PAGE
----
Church attendance on the rise in the UK?


Well I never.

There has been a bit of a buzz around that church attendance figures in the UK are on the up! This after decades of dropping like a stone. These are the sorts of stats we have become used to (from here)




Of course, the picture was never simple- some individual churches are growing- the odd American imported super church, Black Pentecostal churches, and Orthodox churches- these have all been on the increase… albeit from a low base.

But statistics- they can be very misleading, so I did a bit of searching to see if I could find specific details of the studies.

The first one concerns a study done by Tearfund- mentioned in the Telegraph here.

A survey of 7,000 people by Tearfund found that 26 per cent say they went to a church service in 2008, up from 21 per cent the year before.

In addition, the proportion who say they attend church every month has risen from 13 per cent to 15 per cent, while one in 10 claim they go at least once a week, up from 9 per cent.

These are the highest figures recorded by the development agency for more than three years, contradicting research that has claimed churchgoing is in steady decline across Britain.

Young adults and pensioners are said to have taken up churchgoing in the greatest numbers, with a 10 per cent rise in attendance reported among the over-75s. Geographically, the biggest increase was seen in Wales (12 per cent).

It would mean that 7.3million adults now go to church – excluding weddings, baptisms and funerals – once a month. Official figures show that only 1.7m people attend Church of England services every month, while a further million attend weekly Mass at a Roman Catholic church.

The full details of the Tearfund study can be found on their website- here.

Another Telegraph articles makes the link with the deepening economic crisis- here.

Numbers of people attending Cathedral services have been on the increase for a while- see here and here.

So what are we to make of this? One swallow does not make a summer, but the numbers quoted in the Tearfund study are significant- as is the year on year 4% Cathedral attendance increase since 2000.

I think we people of faith should pay little heed to these figures. Let us instead remember some lessons learnt when church attendance figures looked like the charts above, which I think should include some of these-

  • We can no longer expect ‘attractional’ models of church to fill the pews.
  • Church is not about sacred buildings, but about letting loose the people of faith into the towns and cities about us.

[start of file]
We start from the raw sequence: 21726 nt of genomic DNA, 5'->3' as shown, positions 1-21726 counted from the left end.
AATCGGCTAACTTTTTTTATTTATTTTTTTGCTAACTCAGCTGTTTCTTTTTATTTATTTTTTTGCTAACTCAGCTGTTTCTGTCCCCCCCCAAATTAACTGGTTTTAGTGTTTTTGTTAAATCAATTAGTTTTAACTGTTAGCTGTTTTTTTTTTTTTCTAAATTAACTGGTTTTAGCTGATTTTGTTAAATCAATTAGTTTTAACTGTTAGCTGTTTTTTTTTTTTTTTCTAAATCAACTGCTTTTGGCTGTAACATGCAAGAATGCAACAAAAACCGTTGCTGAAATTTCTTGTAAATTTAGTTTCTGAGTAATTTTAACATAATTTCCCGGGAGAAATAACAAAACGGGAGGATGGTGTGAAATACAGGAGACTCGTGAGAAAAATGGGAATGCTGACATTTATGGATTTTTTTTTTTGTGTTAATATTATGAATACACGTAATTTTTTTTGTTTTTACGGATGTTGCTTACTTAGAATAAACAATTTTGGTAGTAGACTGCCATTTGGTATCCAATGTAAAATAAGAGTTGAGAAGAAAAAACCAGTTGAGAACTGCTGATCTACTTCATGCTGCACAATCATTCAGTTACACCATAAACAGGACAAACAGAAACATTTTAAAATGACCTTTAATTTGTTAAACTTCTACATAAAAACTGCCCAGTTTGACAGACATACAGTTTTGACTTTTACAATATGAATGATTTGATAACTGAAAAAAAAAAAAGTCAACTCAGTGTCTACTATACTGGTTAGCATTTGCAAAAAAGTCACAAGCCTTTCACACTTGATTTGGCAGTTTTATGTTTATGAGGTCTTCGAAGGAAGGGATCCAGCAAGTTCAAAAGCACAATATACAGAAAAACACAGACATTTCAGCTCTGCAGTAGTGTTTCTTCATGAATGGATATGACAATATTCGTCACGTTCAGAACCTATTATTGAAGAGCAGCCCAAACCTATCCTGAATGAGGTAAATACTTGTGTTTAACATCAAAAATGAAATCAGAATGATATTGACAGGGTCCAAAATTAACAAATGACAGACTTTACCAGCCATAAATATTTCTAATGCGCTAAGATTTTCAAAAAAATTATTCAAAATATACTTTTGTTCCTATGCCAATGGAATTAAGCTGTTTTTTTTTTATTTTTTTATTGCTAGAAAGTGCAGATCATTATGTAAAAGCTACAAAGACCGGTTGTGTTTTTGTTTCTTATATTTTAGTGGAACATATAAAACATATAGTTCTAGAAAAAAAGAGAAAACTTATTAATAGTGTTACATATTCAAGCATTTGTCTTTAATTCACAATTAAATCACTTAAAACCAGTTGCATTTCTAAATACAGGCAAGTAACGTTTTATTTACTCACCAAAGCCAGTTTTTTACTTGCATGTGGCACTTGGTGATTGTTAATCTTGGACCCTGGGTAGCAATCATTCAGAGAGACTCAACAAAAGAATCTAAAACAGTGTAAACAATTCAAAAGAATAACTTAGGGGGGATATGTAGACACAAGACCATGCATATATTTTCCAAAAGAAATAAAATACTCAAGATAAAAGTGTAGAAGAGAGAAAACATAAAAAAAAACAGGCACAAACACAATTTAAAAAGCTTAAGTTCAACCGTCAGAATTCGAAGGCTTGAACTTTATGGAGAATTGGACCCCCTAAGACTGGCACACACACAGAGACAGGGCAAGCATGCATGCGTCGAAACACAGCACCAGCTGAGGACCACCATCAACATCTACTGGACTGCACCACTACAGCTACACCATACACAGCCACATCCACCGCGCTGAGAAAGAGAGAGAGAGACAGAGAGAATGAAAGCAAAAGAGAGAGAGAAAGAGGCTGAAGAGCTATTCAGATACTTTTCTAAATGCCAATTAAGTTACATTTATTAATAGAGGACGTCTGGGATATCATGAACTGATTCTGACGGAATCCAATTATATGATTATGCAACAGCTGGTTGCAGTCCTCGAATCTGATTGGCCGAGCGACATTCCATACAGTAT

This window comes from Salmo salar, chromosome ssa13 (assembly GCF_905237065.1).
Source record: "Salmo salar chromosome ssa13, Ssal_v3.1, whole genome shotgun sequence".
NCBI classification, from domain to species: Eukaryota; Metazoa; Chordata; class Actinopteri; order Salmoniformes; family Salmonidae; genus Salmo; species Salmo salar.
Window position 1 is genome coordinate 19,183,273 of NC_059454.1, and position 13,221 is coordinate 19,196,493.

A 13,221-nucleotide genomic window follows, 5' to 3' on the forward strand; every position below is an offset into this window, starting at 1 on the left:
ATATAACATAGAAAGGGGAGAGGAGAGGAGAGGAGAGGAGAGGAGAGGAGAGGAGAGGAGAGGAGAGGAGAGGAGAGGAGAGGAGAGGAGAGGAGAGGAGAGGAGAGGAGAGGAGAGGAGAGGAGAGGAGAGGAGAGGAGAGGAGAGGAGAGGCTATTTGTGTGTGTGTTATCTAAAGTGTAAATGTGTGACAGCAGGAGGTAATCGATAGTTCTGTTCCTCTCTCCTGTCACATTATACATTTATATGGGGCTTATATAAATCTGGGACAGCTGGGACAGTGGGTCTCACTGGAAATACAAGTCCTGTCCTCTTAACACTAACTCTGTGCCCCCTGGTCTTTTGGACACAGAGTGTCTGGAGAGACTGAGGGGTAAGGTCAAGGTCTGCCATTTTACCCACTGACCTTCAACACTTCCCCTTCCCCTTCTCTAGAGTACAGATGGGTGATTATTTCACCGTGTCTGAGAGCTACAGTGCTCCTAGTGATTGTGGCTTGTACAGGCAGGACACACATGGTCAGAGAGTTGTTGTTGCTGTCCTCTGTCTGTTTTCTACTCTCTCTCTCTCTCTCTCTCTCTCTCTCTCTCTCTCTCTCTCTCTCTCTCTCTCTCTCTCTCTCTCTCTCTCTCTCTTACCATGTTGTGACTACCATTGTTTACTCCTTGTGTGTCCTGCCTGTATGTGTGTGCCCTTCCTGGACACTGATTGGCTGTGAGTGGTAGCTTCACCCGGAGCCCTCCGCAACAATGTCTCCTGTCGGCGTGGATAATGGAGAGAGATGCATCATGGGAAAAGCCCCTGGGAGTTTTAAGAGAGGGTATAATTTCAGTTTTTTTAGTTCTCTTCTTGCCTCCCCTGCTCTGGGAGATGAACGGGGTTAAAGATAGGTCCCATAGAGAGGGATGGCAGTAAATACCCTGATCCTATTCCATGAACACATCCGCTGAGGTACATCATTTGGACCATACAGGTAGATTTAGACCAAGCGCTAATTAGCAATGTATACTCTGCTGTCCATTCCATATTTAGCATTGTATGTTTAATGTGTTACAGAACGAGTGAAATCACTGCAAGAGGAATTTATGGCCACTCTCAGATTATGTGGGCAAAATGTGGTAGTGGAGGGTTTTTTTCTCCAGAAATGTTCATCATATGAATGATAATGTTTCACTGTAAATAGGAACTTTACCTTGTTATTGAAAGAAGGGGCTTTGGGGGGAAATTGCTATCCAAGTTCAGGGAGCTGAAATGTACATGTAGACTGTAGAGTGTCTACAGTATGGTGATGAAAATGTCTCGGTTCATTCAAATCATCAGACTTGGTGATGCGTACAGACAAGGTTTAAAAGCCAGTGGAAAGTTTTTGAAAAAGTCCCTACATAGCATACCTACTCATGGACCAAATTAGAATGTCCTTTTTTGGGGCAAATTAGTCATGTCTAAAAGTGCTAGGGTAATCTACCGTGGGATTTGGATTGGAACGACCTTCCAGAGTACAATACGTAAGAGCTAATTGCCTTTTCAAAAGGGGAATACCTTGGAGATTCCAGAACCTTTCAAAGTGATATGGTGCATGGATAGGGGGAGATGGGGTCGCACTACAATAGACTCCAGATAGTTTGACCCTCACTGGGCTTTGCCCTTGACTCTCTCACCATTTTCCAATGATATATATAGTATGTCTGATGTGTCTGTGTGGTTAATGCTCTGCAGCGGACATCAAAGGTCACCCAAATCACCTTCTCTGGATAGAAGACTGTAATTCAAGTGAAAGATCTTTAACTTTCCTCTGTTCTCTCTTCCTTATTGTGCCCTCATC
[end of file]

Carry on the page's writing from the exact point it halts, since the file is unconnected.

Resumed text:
• The new context requires new ways of interpreting the gospel, and a re-examination of how the enculturalisation of church has contributed to a lack of relevance.
  • But the old mystical/contemplative traditions have much to teach us too.
  • Faith is discovered through action and interaction, not through didactic teaching.
  • Doctrine is not the most important thing.
  • Love is.

7 thoughts on “Church attendance on the rise in the UK?

  1. This makes me so angry. Who cares about the numbers going to a church? The question sould be how many of them actually believe the ideas that is dished out. I have regular challenged the priest at the church I ‘have’ to go to. The school system in this country now forces grown adults to go to their organisation if they want their kids to go to a good school. Many in my church are the same and we are very angry. Others know who we are and black ball us. I’m forced to do this, but as soon as my kids are out of the system, I am out of there. Its a scandal and I cant believe ppl actually believe this stuff is ‘true’

    • Hi Dee

      Let me make sure I understand what you are saying- you are going to church and pretending to believe in God in order to get your kids into a church school? And you are angry about this because you are forced to do this to get your kids into a good school. And others in the church know this, and do not like it. Do I sense that you are suggesting that this is the reason for an increase in the numbers attending church?

      I suppose we all make the choices that we think will give our kids the best choice in life. I hope you kids really benefit from the sacrifice you are making. I could get into long discussions about the morality of what you are doing, but there would be no point, and actually, I do not feel this strongly. I could also get into discussions about just how much difference school environment makes to attainment of kids- but this seems pointless too- as the evidence is at best mixed, and ultimately, your kids are not mine.

      As for truth- I think we all need to decide what there is in our lives that is going to bring meaning. For many of us, it is our kids. Most of us also come to a point where we seek a deeper meaning too- for us, AND our kids. I am not sure what stuff you are finding it difficult to believe, but I think that we might have similar struggles with some of what inherited religious faith can throw at us…

      Finally- what/who are you angry with? The education system? Church? The fellow church goers? Me for having faith in an unknown and mysterious God? God himself? yourself because you are forced to make deceitful choices?

      I hope that you find some peace, whatever.



    • Hiya there Dee

      Faith schools often top the inspection charts that is true. If you don’t believe maybe start a campaign to make the secular schools better ?

      The report shows the increased attendance is with younger, and older people, both who in the main aren’t parents. Why would you want you kids to go to a faith school if you are so angry about what they believe, are faith school really that superior ?


  2. Pingback: UK church attendance 2010… « this fragile tent

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